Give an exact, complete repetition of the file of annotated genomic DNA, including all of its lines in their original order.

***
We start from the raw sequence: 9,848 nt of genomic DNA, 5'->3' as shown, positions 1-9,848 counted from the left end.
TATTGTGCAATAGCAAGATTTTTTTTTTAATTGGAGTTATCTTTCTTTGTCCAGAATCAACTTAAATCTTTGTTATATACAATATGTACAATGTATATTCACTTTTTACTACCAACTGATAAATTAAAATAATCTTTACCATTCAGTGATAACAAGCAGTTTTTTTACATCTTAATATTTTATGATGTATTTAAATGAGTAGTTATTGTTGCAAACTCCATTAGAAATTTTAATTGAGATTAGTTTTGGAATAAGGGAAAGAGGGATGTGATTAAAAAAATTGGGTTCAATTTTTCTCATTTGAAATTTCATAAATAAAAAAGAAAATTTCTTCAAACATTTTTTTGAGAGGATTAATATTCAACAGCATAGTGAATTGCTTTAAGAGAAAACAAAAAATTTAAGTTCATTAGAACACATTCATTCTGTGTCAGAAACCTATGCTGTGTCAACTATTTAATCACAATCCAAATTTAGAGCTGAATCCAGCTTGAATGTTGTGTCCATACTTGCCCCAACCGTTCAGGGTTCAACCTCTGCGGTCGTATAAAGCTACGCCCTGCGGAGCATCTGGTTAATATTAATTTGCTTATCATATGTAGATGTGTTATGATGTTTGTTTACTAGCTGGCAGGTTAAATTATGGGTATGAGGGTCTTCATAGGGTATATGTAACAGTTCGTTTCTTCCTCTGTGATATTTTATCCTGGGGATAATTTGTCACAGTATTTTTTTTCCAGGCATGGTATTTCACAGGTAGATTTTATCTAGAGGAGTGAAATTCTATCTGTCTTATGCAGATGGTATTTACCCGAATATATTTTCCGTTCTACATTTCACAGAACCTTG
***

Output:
We start from the raw sequence: 9,848 nt of genomic DNA, 5'->3' as shown, positions 1-9,848 counted from the left end.
TATTGTGCAATAGCAAGATTTTTTTTTTAATTGGAGTTATCTTTCTTTGTCCAGAATCAACTTAAATCTTTGTTATATACAATATGTACAATGTATATTCACTTTTTACTACCAACTGATAAATTAAAATAATCTTTACCATTCAGTGATAACAAGCAGTTTTTTTACATCTTAATATTTTATGATGTATTTAAATGAGTAGTTATTGTTGCAAACTCCATTAGAAATTTTAATTGAGATTAGTTTTGGAATAAGGGAAAGAGGGATGTGATTAAAAAAATTGGGTTCAATTTTTCTCATTTGAAATTTCATAAATAAAAAAGAAAATTTCTTCAAACATTTTTTTGAGAGGATTAATATTCAACAGCATAGTGAATTGCTTTAAGAGAAAACAAAAAATTTAAGTTCATTAGAACACATTCATTCTGTGTCAGAAACCTATGCTGTGTCAACTATTTAATCACAATCCAAATTTAGAGCTGAATCCAGCTTGAATGTTGTGTCCATACTTGCCCCAACCGTTCAGGGTTCAACCTCTGCGGTCGTATAAAGCTACGCCCTGCGGAGCATCTGGTTAATATTAATTTGCTTATCATATGTAGATGTGTTATGATGTTTGTTTACTAGCTGGCAGGTTAAATTATGGGTATGAGGGTCTTCATAGGGTATATGTAACAGTTCGTTTCTTCCTCTGTGATATTTTATCCTGGGGATAATTTGTCACAGTATTTTTTTTCCAGGCATGGTATTTCACAGGTAGATTTTATCTAGAGGAGTGAAATTCTATCTGTCTTATGCAGATGGTATTTACCCGAATATATTTTCCGTTCTACATTTCACAGAACCTTG